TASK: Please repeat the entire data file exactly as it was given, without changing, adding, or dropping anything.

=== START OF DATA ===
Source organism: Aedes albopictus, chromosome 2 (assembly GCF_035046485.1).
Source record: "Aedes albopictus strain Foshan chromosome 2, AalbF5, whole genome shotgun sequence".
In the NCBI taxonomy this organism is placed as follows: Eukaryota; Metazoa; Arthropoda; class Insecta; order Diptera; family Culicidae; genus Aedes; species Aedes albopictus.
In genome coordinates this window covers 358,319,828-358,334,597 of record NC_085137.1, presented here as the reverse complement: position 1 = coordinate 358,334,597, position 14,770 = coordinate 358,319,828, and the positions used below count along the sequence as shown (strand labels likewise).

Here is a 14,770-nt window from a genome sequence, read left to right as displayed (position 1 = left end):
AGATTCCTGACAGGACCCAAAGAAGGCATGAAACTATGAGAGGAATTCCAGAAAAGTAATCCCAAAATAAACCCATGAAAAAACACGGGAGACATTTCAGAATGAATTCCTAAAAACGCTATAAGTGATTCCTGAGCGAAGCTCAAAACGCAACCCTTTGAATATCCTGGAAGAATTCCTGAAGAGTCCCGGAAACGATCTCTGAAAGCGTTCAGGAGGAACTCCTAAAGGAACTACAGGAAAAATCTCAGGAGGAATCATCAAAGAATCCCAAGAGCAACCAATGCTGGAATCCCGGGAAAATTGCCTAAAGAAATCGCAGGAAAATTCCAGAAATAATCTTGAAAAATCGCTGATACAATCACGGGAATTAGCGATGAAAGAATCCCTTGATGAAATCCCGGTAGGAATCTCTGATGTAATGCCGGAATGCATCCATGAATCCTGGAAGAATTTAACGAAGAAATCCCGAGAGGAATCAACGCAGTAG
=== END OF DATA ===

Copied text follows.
Source organism: Aedes albopictus, chromosome 2 (assembly GCF_035046485.1).
Source record: "Aedes albopictus strain Foshan chromosome 2, AalbF5, whole genome shotgun sequence".
In the NCBI taxonomy this organism is placed as follows: Eukaryota; Metazoa; Arthropoda; class Insecta; order Diptera; family Culicidae; genus Aedes; species Aedes albopictus.
In genome coordinates this window covers 358,319,828-358,334,597 of record NC_085137.1, presented here as the reverse complement: position 1 = coordinate 358,334,597, position 14,770 = coordinate 358,319,828, and the positions used below count along the sequence as shown (strand labels likewise).

Here is a 14,770-nt window from a genome sequence, read left to right as displayed (position 1 = left end):
AGATTCCTGACAGGACCCAAAGAAGGCATGAAACTATGAGAGGAATTCCAGAAAAGTAATCCCAAAATAAACCCATGAAAAAACACGGGAGACATTTCAGAATGAATTCCTAAAAACGCTATAAGTGATTCCTGAGCGAAGCTCAAAACGCAACCCTTTGAATATCCTGGAAGAATTCCTGAAGAGTCCCGGAAACGATCTCTGAAAGCGTTCAGGAGGAACTCCTAAAGGAACTACAGGAAAAATCTCAGGAGGAATCATCAAAGAATCCCAAGAGCAACCAATGCTGGAATCCCGGGAAAATTGCCTAAAGAAATCGCAGGAAAATTCCAGAAATAATCTTGAAAAATCGCTGATACAATCACGGGAATTAGCGATGAAAGAATCCCTTGATGAAATCCCGGTAGGAATCTCTGATGTAATGCCGGAATGCATCCATGAATCCTGGAAGAATTTAACGAAGAAATCCCGAGAGGAATCAACGCAGTAG